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VEGETABLES

SPRING ACREAGE (April, May, June, July)
April 6, 2004

USDA, National Agricultural Statistics Service   |  1222 Woodward Street   |  Orlando, Florida 32803   |  407 / 648-6013



FLORIDA

Weather: Dry, cool conditions persisted during most of January 2004. At the beginning of the month, strawberry producers around Plant City kept nighttime surveillance as temperatures plunged to near freezing levels due to an Arctic cold air mass covering the State. Moderate frost on the ground was reported on several mornings in northern locations and to a lesser degree in central locations, especially near the end of the month. Tomato picking was virtually finished in the Palmetto-Ruskin region by mid-month as Miami-Dade County producers increased harvesting. Tomato picking in the Immokalee area was steady throughout most of the month. Potato producers started planting in the Hastings area about mid-month. However, a lack of contracts for chipping potatoes limited the planting of processing types. Significant rains fell in most areas during the last week of the month with some vegetable planting and harvesting curtailed for a few days.

  Mostly cool temperatures prevailed during February. Significant rains fell over most Panhandle and northern Peninsula localities with abundant rains near the end of the month slowing land preparations for watermelon planting. The ground was too dry to dig fence post holes in Union County early in the month. Southern Peninsula producers dug potatoes for most of the month with rain delaying some potato planting and cabbage cutting around Hastings early in the month. Vegetable harvesting was active with snap beans, celery, sweet corn, cucumbers, eggplant, endive, escarole, lettuce, peppers, radishes, squash and tomatoes available. Significant rainsduring the last week curtailed some planting and harvesting over the southern Peninsula.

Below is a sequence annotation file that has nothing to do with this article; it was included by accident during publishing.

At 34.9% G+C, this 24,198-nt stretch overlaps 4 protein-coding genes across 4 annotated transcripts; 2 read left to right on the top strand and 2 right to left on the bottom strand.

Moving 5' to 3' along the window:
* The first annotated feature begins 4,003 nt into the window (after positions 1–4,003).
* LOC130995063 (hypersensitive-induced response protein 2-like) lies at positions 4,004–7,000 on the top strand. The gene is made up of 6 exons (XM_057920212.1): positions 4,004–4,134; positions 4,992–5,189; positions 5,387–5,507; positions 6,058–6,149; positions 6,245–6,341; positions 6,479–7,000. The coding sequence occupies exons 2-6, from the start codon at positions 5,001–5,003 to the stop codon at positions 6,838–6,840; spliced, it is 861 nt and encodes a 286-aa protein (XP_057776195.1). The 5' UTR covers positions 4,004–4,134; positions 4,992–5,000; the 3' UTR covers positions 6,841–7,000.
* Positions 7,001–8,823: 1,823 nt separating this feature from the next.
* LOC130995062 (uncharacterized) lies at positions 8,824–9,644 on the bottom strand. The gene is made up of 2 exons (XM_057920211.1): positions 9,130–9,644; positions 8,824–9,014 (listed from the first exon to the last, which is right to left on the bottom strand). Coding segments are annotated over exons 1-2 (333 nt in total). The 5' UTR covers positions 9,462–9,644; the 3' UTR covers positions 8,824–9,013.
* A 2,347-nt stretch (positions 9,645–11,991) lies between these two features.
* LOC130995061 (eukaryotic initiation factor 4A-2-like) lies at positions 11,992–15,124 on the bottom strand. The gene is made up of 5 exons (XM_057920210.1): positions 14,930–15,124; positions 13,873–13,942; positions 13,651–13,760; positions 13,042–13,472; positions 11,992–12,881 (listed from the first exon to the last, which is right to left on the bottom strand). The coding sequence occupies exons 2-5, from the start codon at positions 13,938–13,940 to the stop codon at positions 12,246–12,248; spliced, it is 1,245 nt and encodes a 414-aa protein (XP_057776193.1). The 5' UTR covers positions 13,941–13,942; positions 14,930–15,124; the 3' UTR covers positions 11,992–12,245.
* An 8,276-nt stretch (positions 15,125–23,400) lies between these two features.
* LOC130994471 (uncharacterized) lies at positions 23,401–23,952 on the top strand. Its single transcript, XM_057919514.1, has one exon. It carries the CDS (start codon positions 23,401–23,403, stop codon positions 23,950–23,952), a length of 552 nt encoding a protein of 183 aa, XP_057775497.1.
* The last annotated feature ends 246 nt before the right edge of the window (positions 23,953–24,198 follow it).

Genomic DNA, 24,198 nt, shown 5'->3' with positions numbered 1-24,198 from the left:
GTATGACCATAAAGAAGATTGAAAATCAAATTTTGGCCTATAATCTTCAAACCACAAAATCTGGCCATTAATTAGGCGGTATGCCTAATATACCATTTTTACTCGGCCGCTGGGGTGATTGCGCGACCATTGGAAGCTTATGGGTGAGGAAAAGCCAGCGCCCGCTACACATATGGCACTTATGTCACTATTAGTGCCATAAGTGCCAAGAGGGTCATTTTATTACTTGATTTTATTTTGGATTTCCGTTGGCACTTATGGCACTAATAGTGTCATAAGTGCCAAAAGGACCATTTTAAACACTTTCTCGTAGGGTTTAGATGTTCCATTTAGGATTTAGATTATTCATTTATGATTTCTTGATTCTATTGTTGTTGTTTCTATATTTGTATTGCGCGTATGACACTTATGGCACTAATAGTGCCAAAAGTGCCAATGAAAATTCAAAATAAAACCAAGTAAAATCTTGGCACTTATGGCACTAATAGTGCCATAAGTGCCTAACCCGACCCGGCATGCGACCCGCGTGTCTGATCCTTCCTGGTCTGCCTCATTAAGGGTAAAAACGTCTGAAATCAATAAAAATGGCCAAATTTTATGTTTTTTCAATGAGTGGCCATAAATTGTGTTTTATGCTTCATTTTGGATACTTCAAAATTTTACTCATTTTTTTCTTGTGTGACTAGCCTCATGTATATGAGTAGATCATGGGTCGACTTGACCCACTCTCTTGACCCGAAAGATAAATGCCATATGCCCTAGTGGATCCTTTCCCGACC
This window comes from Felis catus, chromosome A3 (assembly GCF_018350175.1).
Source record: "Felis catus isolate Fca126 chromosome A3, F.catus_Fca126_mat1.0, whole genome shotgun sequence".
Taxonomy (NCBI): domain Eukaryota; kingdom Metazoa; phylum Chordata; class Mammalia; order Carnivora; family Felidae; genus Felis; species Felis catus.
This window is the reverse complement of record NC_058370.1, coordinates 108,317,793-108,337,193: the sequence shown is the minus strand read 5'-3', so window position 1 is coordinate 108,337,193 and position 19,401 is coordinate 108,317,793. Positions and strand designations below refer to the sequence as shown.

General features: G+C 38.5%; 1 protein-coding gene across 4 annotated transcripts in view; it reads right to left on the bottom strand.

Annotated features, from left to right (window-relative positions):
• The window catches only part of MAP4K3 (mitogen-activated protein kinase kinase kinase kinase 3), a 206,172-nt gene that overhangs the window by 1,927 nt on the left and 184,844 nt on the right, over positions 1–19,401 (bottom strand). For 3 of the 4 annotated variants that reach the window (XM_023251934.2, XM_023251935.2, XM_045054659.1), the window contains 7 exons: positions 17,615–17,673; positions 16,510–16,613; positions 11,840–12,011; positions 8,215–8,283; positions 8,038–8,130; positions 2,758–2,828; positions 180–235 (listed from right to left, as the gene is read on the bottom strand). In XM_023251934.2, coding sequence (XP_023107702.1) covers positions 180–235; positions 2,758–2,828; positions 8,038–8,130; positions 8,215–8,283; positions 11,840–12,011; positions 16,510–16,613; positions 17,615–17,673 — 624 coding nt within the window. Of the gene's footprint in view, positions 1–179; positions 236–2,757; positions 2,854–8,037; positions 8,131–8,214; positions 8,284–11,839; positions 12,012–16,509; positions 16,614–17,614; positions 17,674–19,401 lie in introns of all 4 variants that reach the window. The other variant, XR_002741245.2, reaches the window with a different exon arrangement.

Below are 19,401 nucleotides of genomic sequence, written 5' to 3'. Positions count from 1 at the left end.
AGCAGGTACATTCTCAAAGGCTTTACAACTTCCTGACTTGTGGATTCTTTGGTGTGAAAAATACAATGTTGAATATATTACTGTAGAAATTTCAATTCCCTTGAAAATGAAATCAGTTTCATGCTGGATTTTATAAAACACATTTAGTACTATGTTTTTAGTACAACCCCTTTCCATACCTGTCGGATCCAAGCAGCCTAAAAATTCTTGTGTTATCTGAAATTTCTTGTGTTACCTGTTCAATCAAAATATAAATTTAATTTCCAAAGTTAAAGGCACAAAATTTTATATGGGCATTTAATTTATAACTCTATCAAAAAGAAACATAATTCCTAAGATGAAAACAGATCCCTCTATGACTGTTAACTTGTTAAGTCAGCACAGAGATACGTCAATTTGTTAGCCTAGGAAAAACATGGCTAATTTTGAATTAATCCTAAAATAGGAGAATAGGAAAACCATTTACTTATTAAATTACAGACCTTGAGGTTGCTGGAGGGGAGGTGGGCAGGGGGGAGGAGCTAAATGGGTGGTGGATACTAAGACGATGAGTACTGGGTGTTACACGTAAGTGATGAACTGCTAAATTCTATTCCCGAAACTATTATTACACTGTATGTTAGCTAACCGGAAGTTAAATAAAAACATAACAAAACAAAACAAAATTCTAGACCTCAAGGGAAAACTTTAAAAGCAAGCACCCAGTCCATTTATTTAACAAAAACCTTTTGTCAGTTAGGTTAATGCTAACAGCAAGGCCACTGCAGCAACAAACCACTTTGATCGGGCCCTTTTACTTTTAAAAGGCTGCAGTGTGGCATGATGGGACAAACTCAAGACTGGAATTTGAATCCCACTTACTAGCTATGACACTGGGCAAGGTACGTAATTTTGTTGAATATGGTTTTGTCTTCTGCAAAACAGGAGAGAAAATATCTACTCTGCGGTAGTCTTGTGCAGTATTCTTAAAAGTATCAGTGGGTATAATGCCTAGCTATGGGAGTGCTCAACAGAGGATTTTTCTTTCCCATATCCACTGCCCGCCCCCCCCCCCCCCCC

Dry conditions during the first half of March gave way to spotty showers during the last two weeks. Most temperatures for the month averaged above normal with northern areas recording some temperatures near freezing during the first part and again at the end of the month. The warmer temperatures brought out the blooms on northern ornamental and non-citrus fruit trees. Most potato planting was finished around Hastings by early March. Cabbage cutting around Hastings and in other areas, and potato digging in southern areas increased as growers met the mid-March holiday demand. Vegetable growers got planting and harvesting back on schedule as soils dried from the late February downpour. with snap beans, celery, sweet corn, eggplant, escarole, endive, lettuce, peppers, squash, strawberries and tomatoes available throughout the month. Tomato planting was active around Quincy and blueberries reached full bloom in Jackson County by mid-month. Dry soils prevented some planting in the Panhandle and northern Peninsula in mid- March.

This report reflects conditions as of April 1 and represents acreage for harvest during the spring months of April, May, June, and July. Estimated acreage by growing region is no longer available.

UNITED STATES

  The prospective area for harvest of 10 selected fresh market vegetables plus cantaloups, watermelons and honeydew melons, during the spring quarter, is forecast at 306,100 acres, up 4 percent from last year. Acreage increased for all forecasted vegetables except for celery which remains unchanged and sweet corn which decreased 3 percent. Melon acreage for spring harvest is forecast at 83,700 acres, up 7 percent from last year. Cantaloup acreage is up 13 percent from a year ago. Watermelon acreage is up 5 percent from 2003. Honeydew melon acreage is down 7 percent. Asparagus acreage for spring harvest is forecast at 53,500 acres, down 20 percent from last year.